For many of us, our first encounter with Healthcare, was probably in a gloomy ward while we suffered high fever or an injured knee. Needless to say, ‘Love’ was far removed from the equation, at least as far as our memory serves. Recently however, there has been a drastic change in the way ‘healthcare business’ is conducted with organizations being openly warm, affectionate and compassionate. There has been a budding ‘emotional culture’ that is resulting in improved employee and patient well-being and performance.
Hospitals and medical institutions have largely broadened their scope and definition of ‘culture’; Bringing in and cultivating a strong ‘emotional culture’ based on love and other emotions, like sharing, pride and pleasure; Together with the existing and much more traditional ‘cognitive culture’ where values such as innovation, teamwork and results-orientation are recognized. This blend of the cognitive and the emotional, has had a huge transformative effect on the industry.
Researchers at the Wharton School at the University of Pennsylvania and the George Mason University School of Business inspected what they call a ‘culture of companionate love’. 185 employees (including nurses, doctors, social workers, and food service workers), 108 patients, and 42 patient family members were surveyed. The study was conducted at two separate points in time with a gap of 16 months between them. The study took place at a large, not-for-profit, long-term healthcare facility. 13 units of the facility were observed. The focus of the study was mainly to explore and measure the impact of work culture on employee, patient, and family outcomes, and on the quality of care. The results were staggering – employees who experienced love and care as a part of their work culture reported higher levels of satisfaction and comfort. There were fewer unplanned absences, less burn-out and fatigue, and their health stats showed a general improvement. The research also demonstrated that the culture related directly to client outcomes, including “improved patient mood, quality of life, satisfaction, and fewer trips to the Emergency Room”. For the families involved with the survey, there was a greater satisfaction with the facility and a chance that they would go ahead and recommend it to others.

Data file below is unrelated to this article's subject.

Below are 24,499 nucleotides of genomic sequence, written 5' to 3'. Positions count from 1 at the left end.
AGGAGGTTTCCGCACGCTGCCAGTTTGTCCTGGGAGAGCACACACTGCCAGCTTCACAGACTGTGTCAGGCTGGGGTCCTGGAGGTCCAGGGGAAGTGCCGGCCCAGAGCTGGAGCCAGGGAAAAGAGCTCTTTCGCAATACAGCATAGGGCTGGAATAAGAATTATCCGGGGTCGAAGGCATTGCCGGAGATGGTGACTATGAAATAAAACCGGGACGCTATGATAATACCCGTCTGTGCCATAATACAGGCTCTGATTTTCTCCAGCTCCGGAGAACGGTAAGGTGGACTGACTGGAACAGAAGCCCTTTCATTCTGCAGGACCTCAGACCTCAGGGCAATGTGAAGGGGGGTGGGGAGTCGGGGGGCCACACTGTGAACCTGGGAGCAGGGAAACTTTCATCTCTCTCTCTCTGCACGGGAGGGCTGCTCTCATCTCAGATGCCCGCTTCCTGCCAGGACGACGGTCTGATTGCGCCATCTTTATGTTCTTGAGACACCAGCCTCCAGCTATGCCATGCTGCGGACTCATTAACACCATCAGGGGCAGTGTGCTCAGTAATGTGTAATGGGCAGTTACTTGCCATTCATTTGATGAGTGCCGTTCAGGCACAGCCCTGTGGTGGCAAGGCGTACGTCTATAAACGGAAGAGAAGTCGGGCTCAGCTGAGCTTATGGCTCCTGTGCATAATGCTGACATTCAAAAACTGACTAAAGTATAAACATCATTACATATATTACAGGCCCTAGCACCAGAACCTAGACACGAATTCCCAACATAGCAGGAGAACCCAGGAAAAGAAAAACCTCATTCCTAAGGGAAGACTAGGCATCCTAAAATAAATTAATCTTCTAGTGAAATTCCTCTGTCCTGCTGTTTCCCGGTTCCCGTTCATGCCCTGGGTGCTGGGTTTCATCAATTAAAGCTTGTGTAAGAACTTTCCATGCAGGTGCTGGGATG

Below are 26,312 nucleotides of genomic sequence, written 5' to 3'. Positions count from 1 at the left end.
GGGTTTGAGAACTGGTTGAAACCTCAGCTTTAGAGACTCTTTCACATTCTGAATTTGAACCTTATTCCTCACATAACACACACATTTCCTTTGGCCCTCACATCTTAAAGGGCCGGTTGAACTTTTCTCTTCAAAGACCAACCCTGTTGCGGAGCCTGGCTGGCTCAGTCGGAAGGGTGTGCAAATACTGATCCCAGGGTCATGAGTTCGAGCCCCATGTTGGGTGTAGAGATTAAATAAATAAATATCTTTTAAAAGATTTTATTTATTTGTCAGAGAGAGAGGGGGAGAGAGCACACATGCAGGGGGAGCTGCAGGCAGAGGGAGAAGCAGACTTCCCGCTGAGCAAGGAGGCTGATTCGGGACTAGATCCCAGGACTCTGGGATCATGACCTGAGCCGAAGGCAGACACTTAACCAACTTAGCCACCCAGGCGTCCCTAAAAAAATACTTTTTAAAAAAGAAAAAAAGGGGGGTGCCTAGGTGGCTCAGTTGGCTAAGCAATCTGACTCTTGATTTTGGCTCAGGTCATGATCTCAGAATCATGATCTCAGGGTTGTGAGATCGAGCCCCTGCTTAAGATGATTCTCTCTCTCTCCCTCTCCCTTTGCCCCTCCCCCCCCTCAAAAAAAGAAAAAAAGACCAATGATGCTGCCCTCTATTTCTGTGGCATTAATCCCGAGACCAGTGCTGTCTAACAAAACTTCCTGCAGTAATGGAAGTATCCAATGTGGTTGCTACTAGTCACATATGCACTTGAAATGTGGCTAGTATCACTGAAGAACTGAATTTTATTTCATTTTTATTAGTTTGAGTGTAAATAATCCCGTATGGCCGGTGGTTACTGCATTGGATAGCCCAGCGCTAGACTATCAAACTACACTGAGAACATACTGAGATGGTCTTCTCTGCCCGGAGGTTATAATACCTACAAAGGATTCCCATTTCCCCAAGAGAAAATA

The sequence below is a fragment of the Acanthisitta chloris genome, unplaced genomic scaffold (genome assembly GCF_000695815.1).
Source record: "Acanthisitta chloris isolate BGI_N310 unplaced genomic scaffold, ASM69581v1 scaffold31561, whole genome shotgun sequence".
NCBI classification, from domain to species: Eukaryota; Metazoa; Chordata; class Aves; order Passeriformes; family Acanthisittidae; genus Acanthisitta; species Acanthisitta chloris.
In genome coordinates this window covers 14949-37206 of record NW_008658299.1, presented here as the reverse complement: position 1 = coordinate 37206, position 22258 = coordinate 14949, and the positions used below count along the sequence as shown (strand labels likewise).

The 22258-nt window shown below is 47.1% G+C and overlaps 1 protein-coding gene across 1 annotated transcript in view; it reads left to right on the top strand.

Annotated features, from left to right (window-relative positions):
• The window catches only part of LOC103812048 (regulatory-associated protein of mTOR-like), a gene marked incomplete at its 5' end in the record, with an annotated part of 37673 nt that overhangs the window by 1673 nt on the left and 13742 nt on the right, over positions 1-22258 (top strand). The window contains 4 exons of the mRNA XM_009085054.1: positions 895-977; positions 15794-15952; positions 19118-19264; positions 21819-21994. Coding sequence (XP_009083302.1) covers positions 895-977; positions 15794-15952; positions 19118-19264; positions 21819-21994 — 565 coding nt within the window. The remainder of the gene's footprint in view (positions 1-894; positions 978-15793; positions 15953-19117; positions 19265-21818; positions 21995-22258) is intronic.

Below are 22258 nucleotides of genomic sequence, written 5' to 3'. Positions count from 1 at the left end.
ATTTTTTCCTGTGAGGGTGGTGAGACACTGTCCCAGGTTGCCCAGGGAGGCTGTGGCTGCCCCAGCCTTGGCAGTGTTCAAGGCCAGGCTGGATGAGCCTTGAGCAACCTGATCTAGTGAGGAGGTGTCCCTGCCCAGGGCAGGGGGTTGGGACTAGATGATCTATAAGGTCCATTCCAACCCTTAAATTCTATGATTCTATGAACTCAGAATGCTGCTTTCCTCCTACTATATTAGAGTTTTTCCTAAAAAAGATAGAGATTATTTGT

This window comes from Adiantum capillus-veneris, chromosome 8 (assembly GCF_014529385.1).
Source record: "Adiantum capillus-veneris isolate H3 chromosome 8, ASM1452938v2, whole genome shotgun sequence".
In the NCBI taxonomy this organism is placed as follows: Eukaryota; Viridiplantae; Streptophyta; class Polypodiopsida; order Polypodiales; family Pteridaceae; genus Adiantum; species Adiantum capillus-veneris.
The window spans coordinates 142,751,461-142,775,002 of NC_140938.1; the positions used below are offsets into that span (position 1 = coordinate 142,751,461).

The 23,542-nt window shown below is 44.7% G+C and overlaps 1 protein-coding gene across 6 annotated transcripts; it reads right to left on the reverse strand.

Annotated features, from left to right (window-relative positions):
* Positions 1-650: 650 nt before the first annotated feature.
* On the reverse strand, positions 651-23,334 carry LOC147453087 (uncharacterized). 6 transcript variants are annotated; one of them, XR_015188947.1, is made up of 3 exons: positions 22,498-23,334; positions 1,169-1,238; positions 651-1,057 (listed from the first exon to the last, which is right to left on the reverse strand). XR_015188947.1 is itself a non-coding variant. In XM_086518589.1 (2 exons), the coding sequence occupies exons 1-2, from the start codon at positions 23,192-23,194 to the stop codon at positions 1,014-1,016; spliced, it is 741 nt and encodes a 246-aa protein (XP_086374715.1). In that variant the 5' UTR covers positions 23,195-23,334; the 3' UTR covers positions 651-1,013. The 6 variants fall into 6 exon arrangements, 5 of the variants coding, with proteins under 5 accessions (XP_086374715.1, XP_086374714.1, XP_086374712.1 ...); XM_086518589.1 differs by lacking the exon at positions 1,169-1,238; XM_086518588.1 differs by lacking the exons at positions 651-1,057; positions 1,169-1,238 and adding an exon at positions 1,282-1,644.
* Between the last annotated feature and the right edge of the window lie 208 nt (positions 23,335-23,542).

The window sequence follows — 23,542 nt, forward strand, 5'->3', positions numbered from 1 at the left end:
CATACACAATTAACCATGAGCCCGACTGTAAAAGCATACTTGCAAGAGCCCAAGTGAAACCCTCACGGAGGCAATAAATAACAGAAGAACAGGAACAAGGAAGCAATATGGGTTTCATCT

The importance of ‘care’ comes with an understanding of how people view themselves. Especially going through medical experiences, with special needs, people are bound to feel frustrated and isolated. They are evidencing a change in the narrative of their life story, identifying themselves differently to what they have done most of their lives. This feeling is not limited to the people directly experiencing the problems, but to a whole group of people, family members, doctors and carers who genuinely apply themselves. This understanding is at the basis of the solution for the healthcare industry as a ‘care’ giving industry.
Taking on the cue, children’s hospitals around the globe let people design and personalize cards to be hand-delivered to children who were spending Valentine’s Day in a hospital bed. Some hospitals extend this facility to other wards, and patients everywhere can experience some love. The words of support and encouragement from community members and strangers are a great gesture that help patients cope with their circumstance.
Caring is a big part of the job description being in healthcare. Most people believe that caring is only expressed towards those in immediate need – the patients and people who suffer. But should caring be unidirectional and linear like that? Working alongside one another, expressing affection, showing understanding when things go wrong, handling matters with sensitivity and grace and being a positive reinforcement to others, those are the building blocks of good healthcare. And coincidentally, they happen to be the very definition of ‘love’.